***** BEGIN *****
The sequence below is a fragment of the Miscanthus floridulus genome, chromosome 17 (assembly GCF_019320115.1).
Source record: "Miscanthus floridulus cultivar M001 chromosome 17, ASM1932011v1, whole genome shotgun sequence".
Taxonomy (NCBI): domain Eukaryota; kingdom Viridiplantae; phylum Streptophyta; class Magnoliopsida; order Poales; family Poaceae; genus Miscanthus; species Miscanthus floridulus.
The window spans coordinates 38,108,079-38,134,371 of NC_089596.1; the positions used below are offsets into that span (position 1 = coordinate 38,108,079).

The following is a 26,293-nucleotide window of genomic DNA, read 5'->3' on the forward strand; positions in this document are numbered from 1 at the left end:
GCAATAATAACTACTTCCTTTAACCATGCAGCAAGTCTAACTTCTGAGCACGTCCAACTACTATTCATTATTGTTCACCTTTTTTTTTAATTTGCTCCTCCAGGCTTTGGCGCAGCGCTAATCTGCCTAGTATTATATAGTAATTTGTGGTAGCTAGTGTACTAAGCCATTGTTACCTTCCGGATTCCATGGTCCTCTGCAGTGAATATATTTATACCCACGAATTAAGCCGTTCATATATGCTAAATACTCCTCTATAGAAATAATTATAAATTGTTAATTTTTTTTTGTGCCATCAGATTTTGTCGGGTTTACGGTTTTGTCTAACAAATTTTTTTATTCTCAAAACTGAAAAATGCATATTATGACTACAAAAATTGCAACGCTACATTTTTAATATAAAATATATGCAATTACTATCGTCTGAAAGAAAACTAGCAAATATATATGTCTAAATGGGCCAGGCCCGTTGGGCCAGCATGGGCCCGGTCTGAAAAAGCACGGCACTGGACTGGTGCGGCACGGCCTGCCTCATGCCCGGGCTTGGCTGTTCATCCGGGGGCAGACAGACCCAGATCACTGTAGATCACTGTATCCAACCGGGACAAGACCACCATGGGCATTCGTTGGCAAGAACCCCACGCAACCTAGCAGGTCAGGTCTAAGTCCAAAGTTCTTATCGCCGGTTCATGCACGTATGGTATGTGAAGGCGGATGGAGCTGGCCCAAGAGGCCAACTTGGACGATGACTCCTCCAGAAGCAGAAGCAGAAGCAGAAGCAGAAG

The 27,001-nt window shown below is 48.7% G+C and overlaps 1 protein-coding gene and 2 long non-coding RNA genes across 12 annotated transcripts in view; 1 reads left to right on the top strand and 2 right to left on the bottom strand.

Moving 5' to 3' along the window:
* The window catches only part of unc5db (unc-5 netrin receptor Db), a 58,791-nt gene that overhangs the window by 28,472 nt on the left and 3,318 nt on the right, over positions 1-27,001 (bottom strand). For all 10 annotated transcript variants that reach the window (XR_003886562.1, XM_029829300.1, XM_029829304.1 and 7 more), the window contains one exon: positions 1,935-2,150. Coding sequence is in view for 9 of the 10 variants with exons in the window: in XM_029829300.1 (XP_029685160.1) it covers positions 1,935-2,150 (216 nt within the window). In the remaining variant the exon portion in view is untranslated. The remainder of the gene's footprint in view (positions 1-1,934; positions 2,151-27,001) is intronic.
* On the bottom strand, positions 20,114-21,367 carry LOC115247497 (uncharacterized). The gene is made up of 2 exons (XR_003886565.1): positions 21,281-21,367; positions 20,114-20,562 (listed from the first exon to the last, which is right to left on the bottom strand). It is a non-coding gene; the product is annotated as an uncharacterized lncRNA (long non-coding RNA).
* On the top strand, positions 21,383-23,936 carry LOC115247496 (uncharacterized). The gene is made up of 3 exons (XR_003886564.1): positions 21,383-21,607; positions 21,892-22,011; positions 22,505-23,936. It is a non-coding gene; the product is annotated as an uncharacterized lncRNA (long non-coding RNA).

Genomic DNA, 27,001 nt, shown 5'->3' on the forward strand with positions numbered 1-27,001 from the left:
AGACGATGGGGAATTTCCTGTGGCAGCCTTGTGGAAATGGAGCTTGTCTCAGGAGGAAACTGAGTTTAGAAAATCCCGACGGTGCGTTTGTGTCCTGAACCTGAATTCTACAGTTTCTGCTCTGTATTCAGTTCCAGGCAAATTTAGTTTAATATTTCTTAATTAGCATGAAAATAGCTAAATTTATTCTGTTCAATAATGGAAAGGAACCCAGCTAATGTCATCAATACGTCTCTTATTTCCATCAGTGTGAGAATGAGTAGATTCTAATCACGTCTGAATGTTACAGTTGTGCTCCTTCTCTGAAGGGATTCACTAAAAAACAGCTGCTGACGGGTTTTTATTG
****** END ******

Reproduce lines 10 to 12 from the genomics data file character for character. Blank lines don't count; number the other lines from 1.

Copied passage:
* On the bottom strand, positions 20,114-21,367 carry LOC115247497 (uncharacterized). The gene is made up of 2 exons (XR_003886565.1): positions 21,281-21,367; positions 20,114-20,562 (listed from the first exon to the last, which is right to left on the bottom strand). It is a non-coding gene; the product is annotated as an uncharacterized lncRNA (long non-coding RNA).
* On the top strand, positions 21,383-23,936 carry LOC115247496 (uncharacterized). The gene is made up of 3 exons (XR_003886564.1): positions 21,383-21,607; positions 21,892-22,011; positions 22,505-23,936. It is a non-coding gene; the product is annotated as an uncharacterized lncRNA (long non-coding RNA).

Genomic DNA, 27,001 nt, shown 5'->3' on the forward strand with positions numbered 1-27,001 from the left: